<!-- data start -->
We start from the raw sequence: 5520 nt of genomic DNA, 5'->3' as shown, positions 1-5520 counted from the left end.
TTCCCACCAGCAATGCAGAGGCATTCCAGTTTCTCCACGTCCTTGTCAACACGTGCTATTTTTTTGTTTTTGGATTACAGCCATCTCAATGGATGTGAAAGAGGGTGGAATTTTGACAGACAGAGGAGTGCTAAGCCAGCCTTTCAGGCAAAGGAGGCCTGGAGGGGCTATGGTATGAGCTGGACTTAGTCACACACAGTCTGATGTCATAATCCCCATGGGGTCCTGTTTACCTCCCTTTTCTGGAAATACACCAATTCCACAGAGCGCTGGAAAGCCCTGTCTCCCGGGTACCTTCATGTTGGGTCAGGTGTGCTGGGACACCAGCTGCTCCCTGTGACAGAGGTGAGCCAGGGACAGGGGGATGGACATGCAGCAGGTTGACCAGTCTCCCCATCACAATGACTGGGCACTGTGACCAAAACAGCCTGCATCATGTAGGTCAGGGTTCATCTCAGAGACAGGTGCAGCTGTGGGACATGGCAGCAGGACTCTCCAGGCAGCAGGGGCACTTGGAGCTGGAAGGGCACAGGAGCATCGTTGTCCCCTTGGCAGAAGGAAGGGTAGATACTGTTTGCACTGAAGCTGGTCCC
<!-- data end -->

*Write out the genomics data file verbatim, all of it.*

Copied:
We start from the raw sequence: 5520 nt of genomic DNA, 5'->3' as shown, positions 1-5520 counted from the left end.
TTCCCACCAGCAATGCAGAGGCATTCCAGTTTCTCCACGTCCTTGTCAACACGTGCTATTTTTTTGTTTTTGGATTACAGCCATCTCAATGGATGTGAAAGAGGGTGGAATTTTGACAGACAGAGGAGTGCTAAGCCAGCCTTTCAGGCAAAGGAGGCCTGGAGGGGCTATGGTATGAGCTGGACTTAGTCACACACAGTCTGATGTCATAATCCCCATGGGGTCCTGTTTACCTCCCTTTTCTGGAAATACACCAATTCCACAGAGCGCTGGAAAGCCCTGTCTCCCGGGTACCTTCATGTTGGGTCAGGTGTGCTGGGACACCAGCTGCTCCCTGTGACAGAGGTGAGCCAGGGACAGGGGGATGGACATGCAGCAGGTTGACCAGTCTCCCCATCACAATGACTGGGCACTGTGACCAAAACAGCCTGCATCATGTAGGTCAGGGTTCATCTCAGAGACAGGTGCAGCTGTGGGACATGGCAGCAGGACTCTCCAGGCAGCAGGGGCACTTGGAGCTGGAAGGGCACAGGAGCATCGTTGTCCCCTTGGCAGAAGGAAGGGTAGATACTGTTTGCACTGAAGCTGGTCCC